Using Analytics To Determine Seat Value
Understanding seat value is understanding the role of data analytics on venue sales.
As data grows, so does the opportunity to decide truly how to use it. Right now, data is collected, but rarely is it used properly. That isn’t just the fault of some tech-head who built the C.R.M. either. It comes down to whether the actual franchise and its executive staff fully embrace, as well as know, what they should be doing with the data that they compile. Otherwise, it is gathered, rots, and is useless far more than it is useful.
Yet, data gurus rarely get into this kind of discussion. They’re still in the phase of getting everyone to collect the stuff, rather than actually having an actual use for it. This is an ass-backwards approach to the matter, and may be stopping a lot of sports franchises from even seeing a need to collect data that is readily available for them. Until the money is shown at the end of the rainbow, the investment won’t be fully made, nor embraced, by the franchise itself.
So, let’s start by reverse-engineering the entire process. Instead of asking what data to collect, we should be searching out what we want to collect it for. Right there, I’ve probably helped break the internet, which is so used to asking the question, rather than being determined to have an answer that creates the question.
Engaging Seat Value Estimations
That’s where I come up with the term “seat value” as a data rating that I want to discover. And not just any type of seat value, but I want to know about everything that goes on inside of that individual seat, or each individual seat, within the entire sports venue. That means that each seat capacity will determine various things for me, including how much revenue it gains for the franchise, how many times it was used per season, and whether the price achieved by the customer to obtain that seat was at the maximum or close to it (this is where dynamic pricing may reveal a kick in the shorts more than it should).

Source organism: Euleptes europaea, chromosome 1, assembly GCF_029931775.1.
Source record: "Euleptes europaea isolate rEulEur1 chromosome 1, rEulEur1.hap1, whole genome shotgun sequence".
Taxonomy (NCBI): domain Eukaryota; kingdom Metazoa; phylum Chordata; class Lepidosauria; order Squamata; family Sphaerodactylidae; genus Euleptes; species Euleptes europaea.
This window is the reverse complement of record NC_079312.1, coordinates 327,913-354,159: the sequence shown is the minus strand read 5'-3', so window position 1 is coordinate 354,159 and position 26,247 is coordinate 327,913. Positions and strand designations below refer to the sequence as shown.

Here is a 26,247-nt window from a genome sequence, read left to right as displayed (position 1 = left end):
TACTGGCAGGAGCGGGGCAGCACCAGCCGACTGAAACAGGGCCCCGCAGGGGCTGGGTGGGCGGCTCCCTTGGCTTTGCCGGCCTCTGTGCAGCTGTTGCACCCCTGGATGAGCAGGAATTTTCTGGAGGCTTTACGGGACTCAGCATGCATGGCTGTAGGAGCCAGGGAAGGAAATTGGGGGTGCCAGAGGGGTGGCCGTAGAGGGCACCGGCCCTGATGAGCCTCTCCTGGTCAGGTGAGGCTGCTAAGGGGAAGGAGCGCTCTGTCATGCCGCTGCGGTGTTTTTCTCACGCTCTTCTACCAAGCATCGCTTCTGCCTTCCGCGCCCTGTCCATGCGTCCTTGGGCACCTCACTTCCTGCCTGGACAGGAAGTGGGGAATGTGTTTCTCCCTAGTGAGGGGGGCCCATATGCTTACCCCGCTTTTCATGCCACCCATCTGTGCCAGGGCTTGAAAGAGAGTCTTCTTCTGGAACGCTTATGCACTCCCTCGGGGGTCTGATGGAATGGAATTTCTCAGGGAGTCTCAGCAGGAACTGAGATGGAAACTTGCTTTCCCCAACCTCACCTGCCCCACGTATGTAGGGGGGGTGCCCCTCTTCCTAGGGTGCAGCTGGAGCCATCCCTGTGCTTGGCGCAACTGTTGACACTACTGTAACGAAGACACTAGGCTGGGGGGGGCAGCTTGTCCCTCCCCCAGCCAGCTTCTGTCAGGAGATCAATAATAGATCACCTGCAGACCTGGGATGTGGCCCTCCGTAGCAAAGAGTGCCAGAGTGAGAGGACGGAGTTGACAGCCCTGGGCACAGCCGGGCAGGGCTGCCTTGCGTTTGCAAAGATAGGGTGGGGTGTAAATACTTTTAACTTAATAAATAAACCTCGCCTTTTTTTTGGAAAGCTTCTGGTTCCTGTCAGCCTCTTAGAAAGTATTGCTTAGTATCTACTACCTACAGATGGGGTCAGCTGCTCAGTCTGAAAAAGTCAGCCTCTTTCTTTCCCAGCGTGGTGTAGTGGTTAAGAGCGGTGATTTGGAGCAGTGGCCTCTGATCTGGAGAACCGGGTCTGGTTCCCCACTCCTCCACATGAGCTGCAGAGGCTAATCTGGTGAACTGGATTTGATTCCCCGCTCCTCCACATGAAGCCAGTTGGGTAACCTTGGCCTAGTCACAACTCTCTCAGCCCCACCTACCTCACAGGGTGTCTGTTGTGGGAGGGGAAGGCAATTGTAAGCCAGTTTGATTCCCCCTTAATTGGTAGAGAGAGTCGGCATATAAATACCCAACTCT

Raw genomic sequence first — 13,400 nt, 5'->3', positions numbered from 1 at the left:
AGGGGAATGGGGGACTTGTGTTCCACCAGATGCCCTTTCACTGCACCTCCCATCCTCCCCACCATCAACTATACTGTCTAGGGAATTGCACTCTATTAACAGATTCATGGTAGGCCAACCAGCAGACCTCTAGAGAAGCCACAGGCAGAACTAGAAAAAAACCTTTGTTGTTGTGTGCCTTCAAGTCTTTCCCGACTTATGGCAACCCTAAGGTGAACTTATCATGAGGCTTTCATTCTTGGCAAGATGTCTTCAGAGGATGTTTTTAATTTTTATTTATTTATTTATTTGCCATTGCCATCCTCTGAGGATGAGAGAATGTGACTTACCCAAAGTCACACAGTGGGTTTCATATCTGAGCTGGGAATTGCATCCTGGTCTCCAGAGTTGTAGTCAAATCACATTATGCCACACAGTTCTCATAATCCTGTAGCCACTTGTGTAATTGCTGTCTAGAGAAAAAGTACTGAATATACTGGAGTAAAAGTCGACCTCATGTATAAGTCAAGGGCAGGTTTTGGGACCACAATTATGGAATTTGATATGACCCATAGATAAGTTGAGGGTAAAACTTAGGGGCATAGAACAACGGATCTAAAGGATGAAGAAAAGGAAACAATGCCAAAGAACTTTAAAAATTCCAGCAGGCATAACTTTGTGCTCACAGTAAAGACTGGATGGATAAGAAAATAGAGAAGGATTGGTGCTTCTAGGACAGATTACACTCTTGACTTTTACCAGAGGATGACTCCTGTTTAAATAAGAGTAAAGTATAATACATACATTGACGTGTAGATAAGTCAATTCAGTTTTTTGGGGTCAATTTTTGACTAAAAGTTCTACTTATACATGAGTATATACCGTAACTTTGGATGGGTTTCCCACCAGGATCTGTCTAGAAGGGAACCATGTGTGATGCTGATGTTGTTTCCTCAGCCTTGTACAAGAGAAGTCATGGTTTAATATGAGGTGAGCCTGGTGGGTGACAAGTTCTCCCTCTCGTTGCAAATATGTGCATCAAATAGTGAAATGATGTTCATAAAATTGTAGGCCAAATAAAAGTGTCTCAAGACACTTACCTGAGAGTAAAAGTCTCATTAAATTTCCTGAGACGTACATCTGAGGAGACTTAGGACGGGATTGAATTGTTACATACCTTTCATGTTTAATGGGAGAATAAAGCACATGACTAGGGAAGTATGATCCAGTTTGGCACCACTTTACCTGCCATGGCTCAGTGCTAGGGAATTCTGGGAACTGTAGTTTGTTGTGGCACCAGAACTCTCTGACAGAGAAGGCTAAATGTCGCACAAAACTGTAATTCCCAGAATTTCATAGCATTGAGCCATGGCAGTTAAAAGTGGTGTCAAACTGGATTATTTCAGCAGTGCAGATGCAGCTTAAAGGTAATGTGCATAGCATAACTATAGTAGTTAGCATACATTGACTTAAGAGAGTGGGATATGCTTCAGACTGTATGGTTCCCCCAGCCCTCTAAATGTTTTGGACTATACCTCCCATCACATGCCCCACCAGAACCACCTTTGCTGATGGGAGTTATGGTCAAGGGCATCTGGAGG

If we are to go even further, that also means examining whether or not two seats neighboring each other are gaining equal amounts of revenue. Think about that scenario for a moment: The idea that one seat is outgaining the other, even though they are right next to each other. Any ticket director worth their salt is leaning forward at the suggestion. That means that somewhere, within the scope of the season, analytics is revealing that one seat is being oversold while the other is being undersold.
Between Big And Little Data
The scope of big or little data is less important than what it actually tells us about revenue generation or the lack thereof. Often, we are focused on the customer profile, in order to reveal what the larger mass of information shows us. But few times do we focus on how that data is used, within the venue itself, to unveil exactly how each component of the venue is being sold or utilized. By looking at the entire venue as a living, breathing component of data, it allows the analytics professional to sift through the noise and discover the signal (al la Nate Silver).